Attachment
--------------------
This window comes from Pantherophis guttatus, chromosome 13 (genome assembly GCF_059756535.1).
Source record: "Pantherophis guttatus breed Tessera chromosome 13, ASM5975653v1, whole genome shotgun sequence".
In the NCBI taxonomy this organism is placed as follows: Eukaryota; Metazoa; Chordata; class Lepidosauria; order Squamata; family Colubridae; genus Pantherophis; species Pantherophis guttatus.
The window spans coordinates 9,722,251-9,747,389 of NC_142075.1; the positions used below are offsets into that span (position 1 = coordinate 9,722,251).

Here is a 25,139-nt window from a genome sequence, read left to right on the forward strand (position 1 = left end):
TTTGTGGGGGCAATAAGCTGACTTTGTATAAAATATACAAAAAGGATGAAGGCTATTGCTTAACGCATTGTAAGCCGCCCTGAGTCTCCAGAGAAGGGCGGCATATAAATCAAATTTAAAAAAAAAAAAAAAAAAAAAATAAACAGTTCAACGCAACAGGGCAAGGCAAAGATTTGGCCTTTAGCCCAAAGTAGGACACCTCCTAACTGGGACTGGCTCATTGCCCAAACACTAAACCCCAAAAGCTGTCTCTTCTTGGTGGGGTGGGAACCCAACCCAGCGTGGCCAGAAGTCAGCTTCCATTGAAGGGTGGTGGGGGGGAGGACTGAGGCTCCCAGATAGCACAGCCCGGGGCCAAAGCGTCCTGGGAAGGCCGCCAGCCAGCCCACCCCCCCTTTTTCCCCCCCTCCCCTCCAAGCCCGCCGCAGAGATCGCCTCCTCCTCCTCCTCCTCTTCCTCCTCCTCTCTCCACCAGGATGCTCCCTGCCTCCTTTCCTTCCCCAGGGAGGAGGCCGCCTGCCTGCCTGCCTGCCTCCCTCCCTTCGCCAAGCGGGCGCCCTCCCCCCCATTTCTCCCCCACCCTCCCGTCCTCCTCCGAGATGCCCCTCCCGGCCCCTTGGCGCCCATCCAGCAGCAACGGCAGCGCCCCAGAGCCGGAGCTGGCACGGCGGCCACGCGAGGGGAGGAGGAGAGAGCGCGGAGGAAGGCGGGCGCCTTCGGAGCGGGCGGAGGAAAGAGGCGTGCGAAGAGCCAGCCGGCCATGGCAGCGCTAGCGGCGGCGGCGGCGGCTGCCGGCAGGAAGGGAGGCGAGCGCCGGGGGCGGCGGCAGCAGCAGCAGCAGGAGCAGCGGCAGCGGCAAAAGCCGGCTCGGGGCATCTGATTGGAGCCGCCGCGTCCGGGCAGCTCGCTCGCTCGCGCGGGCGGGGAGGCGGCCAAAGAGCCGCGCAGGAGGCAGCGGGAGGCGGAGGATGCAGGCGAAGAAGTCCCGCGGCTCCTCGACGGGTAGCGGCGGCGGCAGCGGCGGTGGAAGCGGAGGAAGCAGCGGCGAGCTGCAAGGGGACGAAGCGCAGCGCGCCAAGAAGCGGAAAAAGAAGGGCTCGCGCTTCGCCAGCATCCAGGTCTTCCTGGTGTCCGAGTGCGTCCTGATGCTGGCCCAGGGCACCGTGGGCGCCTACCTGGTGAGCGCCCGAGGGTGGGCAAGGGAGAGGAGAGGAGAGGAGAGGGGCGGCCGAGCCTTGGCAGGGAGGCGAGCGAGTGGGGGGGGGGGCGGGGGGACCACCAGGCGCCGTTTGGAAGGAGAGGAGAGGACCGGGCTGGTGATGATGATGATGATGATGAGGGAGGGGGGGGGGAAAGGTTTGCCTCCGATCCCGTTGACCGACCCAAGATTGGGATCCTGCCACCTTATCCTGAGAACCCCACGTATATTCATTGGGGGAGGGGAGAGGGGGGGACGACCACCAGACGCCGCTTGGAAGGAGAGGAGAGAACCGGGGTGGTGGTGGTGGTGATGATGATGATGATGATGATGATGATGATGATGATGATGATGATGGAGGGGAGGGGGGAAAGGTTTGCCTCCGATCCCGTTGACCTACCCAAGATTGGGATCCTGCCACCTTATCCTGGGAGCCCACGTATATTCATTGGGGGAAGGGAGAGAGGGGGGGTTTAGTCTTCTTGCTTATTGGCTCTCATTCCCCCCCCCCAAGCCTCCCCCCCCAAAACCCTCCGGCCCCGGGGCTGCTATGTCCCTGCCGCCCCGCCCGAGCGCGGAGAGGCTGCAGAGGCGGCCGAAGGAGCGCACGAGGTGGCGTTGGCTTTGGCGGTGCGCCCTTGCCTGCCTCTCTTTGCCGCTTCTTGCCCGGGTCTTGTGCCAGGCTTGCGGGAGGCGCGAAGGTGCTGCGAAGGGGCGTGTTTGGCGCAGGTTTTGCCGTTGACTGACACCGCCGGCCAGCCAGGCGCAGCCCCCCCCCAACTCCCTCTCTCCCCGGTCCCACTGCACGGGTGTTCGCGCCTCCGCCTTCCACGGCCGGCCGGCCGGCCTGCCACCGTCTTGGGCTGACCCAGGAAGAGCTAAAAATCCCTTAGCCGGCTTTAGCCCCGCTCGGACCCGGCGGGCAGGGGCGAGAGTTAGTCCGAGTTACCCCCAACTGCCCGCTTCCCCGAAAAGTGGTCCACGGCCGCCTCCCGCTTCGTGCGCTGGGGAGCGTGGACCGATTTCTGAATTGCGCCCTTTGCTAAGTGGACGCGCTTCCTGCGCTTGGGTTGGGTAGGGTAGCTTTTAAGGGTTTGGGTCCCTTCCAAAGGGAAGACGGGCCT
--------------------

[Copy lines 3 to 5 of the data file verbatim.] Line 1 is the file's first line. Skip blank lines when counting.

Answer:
In the NCBI taxonomy this organism is placed as follows: Eukaryota; Metazoa; Chordata; class Lepidosauria; order Squamata; family Colubridae; genus Pantherophis; species Pantherophis guttatus.
The window spans coordinates 9,722,251-9,747,389 of NC_142075.1; the positions used below are offsets into that span (position 1 = coordinate 9,722,251).

Here is a 25,139-nt window from a genome sequence, read left to right on the forward strand (position 1 = left end):